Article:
Synthetic Routes to Methylerythritol Phosphate Pathway Intermediates and Downstream Isoprenoids
Sarah K. Jarchow-Choy,
Andrew T. Koppisch,
David T. Fox.
Isoprenoids constitute the largest class of natural products with greater than 55,000 identified members. They play essential
roles in maintaining proper cellular function leading to maintenance of human health, plant defense mechanisms against predators, and
are often exploited for their beneficial properties in the pharmaceutical and nutraceutical industries. Most impressively, all known isoprenoids
are derived from one of two C5-precursors, isopentenyl diphosphate (IPP) or dimethylallyl diphosphate (DMAPP). In order to study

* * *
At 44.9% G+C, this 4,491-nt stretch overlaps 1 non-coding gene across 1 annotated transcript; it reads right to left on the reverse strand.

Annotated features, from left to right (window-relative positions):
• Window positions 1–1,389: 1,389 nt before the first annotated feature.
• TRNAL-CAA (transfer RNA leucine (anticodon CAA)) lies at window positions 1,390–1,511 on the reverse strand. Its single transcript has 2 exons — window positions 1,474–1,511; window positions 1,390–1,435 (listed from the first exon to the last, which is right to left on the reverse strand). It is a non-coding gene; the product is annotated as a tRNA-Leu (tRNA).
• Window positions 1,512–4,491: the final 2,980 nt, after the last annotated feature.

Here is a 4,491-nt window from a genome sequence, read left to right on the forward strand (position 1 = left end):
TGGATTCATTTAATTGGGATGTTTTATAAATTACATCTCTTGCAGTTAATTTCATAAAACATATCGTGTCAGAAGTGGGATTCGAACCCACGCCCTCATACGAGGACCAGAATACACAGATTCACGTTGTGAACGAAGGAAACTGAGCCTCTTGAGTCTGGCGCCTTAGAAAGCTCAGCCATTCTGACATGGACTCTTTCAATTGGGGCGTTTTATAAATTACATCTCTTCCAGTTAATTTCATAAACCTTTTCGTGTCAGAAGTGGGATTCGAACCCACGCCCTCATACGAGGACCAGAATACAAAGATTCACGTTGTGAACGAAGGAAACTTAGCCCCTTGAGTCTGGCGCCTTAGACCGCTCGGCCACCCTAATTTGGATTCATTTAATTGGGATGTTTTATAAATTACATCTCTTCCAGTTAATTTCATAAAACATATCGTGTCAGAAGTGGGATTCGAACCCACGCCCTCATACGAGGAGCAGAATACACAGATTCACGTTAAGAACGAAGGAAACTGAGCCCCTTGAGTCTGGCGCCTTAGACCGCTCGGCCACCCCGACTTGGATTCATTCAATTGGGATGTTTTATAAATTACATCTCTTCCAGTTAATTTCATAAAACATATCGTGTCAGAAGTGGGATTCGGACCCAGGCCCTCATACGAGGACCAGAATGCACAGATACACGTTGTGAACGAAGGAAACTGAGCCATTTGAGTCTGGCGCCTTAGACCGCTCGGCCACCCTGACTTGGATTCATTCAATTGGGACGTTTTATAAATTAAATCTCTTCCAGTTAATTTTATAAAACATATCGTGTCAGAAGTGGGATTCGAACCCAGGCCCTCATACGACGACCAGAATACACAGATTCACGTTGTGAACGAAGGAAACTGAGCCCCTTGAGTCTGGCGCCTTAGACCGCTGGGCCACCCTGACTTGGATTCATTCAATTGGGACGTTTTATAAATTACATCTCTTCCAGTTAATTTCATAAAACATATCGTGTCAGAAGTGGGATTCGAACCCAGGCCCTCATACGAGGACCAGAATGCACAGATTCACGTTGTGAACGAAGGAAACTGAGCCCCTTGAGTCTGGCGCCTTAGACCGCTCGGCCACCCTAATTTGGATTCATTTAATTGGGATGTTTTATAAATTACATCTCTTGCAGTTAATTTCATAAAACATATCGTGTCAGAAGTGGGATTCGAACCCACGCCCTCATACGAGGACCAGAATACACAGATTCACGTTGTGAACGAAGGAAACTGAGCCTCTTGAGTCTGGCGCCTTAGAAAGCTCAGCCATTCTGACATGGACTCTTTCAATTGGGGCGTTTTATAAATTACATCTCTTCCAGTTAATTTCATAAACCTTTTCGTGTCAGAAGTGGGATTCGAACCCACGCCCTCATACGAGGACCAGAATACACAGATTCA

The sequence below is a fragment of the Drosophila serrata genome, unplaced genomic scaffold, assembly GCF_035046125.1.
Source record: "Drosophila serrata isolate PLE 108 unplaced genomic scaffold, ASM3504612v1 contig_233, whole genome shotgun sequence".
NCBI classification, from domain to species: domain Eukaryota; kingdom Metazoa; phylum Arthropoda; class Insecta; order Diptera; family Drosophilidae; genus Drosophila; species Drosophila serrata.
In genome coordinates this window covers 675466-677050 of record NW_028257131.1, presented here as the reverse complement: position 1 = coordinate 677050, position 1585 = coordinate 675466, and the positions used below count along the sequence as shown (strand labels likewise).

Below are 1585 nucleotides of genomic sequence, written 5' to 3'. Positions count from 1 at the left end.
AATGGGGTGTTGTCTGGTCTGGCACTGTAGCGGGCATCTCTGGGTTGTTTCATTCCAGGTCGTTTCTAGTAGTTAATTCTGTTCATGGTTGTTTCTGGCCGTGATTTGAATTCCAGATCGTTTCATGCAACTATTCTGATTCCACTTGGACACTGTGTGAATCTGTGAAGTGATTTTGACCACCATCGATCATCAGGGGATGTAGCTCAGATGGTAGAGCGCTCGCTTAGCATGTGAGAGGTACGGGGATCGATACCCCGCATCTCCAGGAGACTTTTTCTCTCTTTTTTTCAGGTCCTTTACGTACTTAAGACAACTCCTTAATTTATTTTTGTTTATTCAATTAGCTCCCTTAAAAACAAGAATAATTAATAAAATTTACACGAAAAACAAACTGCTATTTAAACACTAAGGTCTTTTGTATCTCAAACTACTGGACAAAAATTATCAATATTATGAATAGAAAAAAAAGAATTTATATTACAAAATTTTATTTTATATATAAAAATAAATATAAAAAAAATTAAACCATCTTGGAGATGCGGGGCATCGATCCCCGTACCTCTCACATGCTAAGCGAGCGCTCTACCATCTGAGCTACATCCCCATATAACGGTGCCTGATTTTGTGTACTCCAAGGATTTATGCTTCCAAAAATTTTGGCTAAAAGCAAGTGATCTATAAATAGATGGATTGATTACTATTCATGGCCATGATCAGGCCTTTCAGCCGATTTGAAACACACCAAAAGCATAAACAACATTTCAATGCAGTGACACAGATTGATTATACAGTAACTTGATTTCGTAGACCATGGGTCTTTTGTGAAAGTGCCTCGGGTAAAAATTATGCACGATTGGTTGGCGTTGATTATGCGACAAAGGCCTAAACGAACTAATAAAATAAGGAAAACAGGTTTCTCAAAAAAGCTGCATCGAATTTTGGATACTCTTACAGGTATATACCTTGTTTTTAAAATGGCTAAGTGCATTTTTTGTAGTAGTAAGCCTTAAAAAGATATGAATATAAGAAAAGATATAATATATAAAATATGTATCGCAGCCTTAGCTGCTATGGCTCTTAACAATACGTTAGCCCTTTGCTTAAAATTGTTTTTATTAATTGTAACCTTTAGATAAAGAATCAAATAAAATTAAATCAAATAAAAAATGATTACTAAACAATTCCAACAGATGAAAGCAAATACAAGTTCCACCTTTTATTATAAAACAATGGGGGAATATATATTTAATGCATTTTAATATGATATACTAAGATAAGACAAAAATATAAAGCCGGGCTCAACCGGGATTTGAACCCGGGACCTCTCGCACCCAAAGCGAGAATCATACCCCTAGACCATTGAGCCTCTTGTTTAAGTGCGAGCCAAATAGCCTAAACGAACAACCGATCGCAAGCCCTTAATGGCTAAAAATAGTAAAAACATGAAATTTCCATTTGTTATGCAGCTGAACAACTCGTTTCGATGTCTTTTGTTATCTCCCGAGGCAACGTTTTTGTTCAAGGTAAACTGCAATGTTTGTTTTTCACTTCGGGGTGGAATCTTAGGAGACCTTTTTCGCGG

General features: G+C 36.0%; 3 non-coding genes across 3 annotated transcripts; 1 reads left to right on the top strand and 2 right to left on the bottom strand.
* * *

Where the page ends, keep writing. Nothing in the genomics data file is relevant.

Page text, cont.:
the enzyme transformations leading to the extensive structural diversity found within this class of compounds there must be access to the
substrates. Sometimes, intermediates within a biological pathway can be isolated and used directly to study enzyme/pathway function.
However, the primary route to most of the isoprenoid intermediates is through chemical catalysis. As such, this review provides the first
exhaustive examination of synthetic routes to isoprenoid and isoprenoid precursors with particular emphasis on the syntheses of intermediates
found as part of the 2C-methylerythritol 4-phosphate (MEP) pathway. In addition, representative syntheses are presented for the
monoterpenes (C10), sesquiterpenes (C15), diterpenes (C20), triterpenes (C30) and tetraterpenes (C40). Finally, in some instances, the synthetic
routes to substrate analogs found both within the MEP pathway and downstream isoprenoids are examined.
Keywords: Enzyme mechanism, isoprenoids, terpenes, MEP pathway.
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